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Statewide website to help match veterans with careers in Indiana

first_imgStatewide—Indiana Lt. Governor Suzanne Crouch and INvets announced today the next-generation website, INvets.org – to connect veterans directly with Hoosier companies. The upgraded website comes as Americans begin to re-enter the workforce and businesses resume operations after closure and reduced production due to COVID-19. The website not only helps to attract out-of-state veterans to Indiana, but is uniquely positioned to help Hoosier veterans find their way back to work.Each year, hundreds of thousands of service members leave the military, with nearly half facing some period of unemployment. As the nation and State of Indiana continue re-opening, the national veteran unemployment rate stands at about 9 percent (as of May 2020), down from 11.8 percent in April, which was the highest unemployment rate for veterans since 2010. Meanwhile, there are more than 100,000 in-demand jobs available throughout IndianaThe centerpiece of the INvets program is a free interactive website for veterans that includes the most current information about job opportunities available in healthcare, logistics, manufacturing and tech, and other high-demand industries. More than a simple job board, INvets provides veterans details about the skills required for employment at each company and for each job, with links to education and training partners that offer the skills training, credentials or degrees needed. The website also provides information about communities across Indiana so veterans can explore all that Indiana has to offer.last_img read more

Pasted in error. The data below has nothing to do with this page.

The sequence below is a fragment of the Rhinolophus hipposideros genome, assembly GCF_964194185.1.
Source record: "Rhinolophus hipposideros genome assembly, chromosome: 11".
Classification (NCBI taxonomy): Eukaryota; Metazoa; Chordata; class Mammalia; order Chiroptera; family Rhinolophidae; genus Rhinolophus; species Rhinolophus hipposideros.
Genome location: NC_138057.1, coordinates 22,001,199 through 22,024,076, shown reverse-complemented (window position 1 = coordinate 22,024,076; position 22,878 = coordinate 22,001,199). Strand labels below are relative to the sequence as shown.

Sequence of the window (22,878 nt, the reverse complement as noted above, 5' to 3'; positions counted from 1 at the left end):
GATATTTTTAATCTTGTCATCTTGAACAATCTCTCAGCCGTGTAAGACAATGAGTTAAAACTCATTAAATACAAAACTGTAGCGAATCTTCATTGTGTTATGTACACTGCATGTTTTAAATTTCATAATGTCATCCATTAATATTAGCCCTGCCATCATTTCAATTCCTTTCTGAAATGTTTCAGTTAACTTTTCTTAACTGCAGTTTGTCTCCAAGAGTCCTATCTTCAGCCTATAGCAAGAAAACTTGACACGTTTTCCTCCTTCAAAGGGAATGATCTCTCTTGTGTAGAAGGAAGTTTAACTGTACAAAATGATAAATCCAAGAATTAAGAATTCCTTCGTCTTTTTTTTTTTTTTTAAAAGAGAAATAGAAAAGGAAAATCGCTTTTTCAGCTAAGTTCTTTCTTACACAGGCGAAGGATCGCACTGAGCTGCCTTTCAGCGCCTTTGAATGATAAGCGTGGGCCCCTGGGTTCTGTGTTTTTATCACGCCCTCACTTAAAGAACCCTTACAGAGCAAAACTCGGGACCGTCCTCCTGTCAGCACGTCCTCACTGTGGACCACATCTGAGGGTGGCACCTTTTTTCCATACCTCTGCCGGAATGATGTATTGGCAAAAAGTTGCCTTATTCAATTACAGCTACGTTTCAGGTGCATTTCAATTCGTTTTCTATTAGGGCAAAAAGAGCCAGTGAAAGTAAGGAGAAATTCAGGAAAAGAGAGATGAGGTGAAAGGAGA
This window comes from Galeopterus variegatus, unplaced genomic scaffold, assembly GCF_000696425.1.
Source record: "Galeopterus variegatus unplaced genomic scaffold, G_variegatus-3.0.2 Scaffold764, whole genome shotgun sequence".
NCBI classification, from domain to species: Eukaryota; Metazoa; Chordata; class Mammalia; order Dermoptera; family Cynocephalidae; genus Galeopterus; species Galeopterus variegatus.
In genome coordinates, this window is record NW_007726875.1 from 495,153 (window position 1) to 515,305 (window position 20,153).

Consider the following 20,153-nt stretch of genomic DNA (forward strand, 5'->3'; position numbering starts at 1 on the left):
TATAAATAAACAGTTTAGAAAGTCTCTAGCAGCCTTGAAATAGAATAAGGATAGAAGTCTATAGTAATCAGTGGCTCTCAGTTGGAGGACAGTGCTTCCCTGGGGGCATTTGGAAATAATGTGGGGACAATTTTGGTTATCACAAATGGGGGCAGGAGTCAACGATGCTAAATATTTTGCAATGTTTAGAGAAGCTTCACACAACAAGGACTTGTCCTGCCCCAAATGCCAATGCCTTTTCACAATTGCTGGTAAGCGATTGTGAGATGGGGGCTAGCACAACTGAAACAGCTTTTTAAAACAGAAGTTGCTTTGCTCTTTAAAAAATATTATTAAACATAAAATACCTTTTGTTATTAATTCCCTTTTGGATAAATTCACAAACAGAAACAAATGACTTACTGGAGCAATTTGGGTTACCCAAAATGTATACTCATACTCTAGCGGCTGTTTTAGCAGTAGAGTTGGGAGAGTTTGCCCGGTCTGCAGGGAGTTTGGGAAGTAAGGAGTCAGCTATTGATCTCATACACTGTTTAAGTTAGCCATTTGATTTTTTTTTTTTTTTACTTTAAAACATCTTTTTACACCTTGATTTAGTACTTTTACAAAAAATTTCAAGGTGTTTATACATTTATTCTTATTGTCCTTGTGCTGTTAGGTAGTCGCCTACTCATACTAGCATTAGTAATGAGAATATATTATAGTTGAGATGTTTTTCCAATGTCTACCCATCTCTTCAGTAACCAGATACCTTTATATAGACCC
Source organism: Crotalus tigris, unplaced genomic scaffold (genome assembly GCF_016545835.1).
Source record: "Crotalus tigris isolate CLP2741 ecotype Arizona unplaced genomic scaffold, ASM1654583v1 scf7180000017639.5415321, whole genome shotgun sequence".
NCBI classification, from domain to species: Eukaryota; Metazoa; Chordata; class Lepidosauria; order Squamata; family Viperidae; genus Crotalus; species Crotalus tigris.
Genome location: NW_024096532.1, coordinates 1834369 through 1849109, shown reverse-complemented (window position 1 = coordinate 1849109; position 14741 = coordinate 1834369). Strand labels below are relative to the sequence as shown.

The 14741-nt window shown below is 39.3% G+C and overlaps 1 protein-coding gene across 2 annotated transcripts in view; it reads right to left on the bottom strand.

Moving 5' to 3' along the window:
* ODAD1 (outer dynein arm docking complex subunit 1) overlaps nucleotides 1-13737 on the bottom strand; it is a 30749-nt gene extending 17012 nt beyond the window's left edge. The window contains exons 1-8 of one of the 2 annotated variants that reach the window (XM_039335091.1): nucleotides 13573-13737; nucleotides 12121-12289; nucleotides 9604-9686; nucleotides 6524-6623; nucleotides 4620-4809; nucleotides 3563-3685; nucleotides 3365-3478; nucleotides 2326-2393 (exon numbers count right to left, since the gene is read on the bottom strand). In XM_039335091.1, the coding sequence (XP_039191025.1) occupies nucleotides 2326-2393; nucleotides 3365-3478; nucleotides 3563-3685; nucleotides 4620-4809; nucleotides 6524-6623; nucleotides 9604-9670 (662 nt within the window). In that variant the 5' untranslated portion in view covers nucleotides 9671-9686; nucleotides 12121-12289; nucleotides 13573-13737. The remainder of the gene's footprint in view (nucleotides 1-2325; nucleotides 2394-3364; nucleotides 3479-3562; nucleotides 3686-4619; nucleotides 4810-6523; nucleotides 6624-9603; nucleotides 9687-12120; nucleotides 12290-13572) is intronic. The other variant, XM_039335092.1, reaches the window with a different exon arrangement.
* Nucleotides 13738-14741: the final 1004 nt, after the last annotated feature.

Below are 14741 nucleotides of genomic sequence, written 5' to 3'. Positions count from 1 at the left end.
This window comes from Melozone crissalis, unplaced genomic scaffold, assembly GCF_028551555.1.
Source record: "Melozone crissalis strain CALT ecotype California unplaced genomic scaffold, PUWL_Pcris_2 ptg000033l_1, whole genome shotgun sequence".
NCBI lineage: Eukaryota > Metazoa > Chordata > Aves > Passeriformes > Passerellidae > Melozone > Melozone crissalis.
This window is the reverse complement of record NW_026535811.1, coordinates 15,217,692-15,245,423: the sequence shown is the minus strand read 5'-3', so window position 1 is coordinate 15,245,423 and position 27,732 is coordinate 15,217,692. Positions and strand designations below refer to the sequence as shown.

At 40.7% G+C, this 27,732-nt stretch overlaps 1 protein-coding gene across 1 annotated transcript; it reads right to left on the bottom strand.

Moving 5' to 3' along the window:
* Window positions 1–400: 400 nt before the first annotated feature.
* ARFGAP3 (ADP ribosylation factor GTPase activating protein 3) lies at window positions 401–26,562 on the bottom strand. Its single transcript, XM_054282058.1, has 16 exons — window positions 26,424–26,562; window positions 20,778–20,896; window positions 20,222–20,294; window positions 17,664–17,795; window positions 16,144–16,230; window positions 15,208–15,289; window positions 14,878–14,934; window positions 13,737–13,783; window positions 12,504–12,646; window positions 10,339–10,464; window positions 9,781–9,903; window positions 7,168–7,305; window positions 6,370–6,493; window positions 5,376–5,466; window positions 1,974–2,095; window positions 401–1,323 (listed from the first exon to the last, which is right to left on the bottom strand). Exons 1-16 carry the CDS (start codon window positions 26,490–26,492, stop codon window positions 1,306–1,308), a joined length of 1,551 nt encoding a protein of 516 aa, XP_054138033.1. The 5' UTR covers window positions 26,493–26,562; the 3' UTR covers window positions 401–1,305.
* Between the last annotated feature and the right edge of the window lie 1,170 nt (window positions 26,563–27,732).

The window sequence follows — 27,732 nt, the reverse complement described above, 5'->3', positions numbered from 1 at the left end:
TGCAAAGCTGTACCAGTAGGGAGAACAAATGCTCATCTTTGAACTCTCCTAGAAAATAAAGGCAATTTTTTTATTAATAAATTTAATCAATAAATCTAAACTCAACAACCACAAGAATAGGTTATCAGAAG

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Vikings vs. Patriots: Score, results, highlights from cross-conference battle